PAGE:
Conflicting nutrition information is perplexing. What foods are best, and how much of them should we eat? There’s evidence that exposure to conflicting nutrition information leads to confusion, decreased trust in health recommendations, and less adherence to healthy behaviors – not only for the foods in question, but also more general nutrition guidelines (including those that aren’t controversial, like vegetable consumption).
Consequently, the exclusion of 100% fruit juice from Philadelphia’s city-wide sugary beverage tax is a huge problem. At best, this exclusion looks like an oversight. At worst, it’s an endorsement.
Sugary beverages of any kind aren’t healthy. They have little to no nutritional value and are the largest source of added sugar and excess calories in the American diet. Consumption is not only associated with weight gain and obesity, but also health problems like type 2 diabetes and tooth decay. Importantly, interventional studies show that reduced consumption of sugary drinks improves health outcomes.
Taxing sugary drinks – and effectively raising their prices – can (and has) reduced consumption. A soda tax in Berkeley, Calif., reduced consumption by 21% in the first year of implementation, and these reductions were sustained over the following three years. Philadelphia’s soda tax reported even stronger results. Within the first two months of the tax, sales of sweetened beverages fell by 38%, a startling decline.
But Philadelphia’s tax only applies to drinks with added sugar (including both natural and artificial sweeteners). 100% fruit juice is excluded, adding to fruit juice’s “health halo.” This “health halo” effect occurs when a food that has some healthy attributes is perceived as fully virtuous. Whole fruit provides many health benefits, including dietary fiber, potassium, and vitamin C. Fruit juice may retain some beneficial nutrients – like antioxidants or vitamins – but it shouldn’t be consumed heavily (and some claim, even much at all).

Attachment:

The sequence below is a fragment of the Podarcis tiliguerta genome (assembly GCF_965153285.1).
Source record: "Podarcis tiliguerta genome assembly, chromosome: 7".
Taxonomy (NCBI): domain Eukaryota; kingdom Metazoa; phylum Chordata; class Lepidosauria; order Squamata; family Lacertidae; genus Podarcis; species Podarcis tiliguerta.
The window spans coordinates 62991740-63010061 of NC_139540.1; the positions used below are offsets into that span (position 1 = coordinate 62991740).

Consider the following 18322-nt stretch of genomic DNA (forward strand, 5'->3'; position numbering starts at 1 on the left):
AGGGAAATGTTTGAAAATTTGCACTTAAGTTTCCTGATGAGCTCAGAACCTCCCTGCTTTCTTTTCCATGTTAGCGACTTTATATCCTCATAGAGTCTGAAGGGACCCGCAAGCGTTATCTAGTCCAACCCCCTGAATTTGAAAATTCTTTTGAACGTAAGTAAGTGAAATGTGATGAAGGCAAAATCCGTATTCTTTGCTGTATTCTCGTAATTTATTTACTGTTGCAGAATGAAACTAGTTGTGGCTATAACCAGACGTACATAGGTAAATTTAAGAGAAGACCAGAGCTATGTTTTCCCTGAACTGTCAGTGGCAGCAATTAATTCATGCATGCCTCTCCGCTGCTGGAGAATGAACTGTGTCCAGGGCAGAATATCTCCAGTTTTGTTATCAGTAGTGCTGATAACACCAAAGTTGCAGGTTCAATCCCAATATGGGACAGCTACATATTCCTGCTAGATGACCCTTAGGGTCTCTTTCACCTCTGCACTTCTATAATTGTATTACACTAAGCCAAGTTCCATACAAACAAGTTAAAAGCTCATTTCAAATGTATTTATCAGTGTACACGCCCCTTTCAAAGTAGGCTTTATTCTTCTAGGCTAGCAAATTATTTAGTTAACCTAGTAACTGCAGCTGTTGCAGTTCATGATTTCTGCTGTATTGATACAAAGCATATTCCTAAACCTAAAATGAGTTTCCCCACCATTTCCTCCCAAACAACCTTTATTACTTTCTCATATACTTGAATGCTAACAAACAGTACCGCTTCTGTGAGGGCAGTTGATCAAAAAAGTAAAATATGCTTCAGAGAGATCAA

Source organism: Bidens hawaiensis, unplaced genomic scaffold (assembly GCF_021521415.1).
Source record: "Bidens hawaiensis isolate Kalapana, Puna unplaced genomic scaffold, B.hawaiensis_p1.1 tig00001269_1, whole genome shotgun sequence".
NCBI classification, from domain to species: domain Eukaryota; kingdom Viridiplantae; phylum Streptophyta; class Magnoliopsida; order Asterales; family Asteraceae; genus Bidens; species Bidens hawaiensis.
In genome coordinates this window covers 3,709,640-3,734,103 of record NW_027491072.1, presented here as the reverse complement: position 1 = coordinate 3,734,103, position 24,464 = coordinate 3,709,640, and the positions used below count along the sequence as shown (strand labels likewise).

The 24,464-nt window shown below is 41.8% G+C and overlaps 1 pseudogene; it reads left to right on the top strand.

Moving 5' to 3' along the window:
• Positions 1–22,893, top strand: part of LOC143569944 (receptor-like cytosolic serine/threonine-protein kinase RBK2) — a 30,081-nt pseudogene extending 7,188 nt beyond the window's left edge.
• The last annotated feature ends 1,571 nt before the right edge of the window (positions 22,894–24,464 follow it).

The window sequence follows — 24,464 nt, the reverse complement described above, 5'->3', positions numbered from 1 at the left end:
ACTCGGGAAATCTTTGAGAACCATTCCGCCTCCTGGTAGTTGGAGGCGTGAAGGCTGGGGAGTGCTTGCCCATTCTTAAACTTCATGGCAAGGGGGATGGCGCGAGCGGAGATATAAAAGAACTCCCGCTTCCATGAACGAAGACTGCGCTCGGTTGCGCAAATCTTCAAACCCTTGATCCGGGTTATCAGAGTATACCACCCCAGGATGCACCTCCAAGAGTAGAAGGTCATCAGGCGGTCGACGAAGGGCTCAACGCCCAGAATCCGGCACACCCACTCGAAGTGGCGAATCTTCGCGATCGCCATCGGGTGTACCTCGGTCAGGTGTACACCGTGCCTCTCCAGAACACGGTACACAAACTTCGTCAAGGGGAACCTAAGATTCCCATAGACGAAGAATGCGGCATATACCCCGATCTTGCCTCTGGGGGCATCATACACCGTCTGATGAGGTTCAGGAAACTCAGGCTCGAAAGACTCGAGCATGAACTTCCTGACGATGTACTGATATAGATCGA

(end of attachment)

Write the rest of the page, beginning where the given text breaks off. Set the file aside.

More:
In fact, although fruit juice is widely perceived as healthier than soda, it contains just as many calories and sugar. A 12-ounce can of Coca-Cola has 140 calories and 10 teaspoons of sugar, whereas 12-ounces of apple juice has 165 calories and 9.5 teaspoons of sugar – in short, apple juice has just a half-teaspoon less sugar than a can of Coke, roughly equivalent to 2.5 Skittles. While the sugar in 100% fruit juice is naturally occurring (rather than added in), the physiological response (and health consequences) are essentially the same. The key issue is fiber: when you eat a banana, the fiber in the fruit slows down the body’s absorption of sugar (and fills you up). Remove the fiber, and the sugar hits immediately, just like a soft drink.
Soda, sport drinks, and sweet teas – artificially sweetened or not – aren’t good for you. But fruit juice – according to both popular belief and implied by the soda tax exclusion – is different. This perceived “health halo” shouldn’t be trusted; fruit juice is still packed with sugar and excess calories, which are associated with poor health outcomes, including obesity, diabetes, and even early mortality.
If we trust our legislators to put in place the Philadelphia beverage tax, we need to trust them to do it right. Talk to your local legislators and tell them that you want all sugary drinks included in the Philadelphia beverage tax. Let’s remove the confusion and set the record straight – all sugary drinks should be limited, no exceptions.
Emma Jesch is a Ph.D. student at the University of Pennsylvania’s Annenberg School for Communication.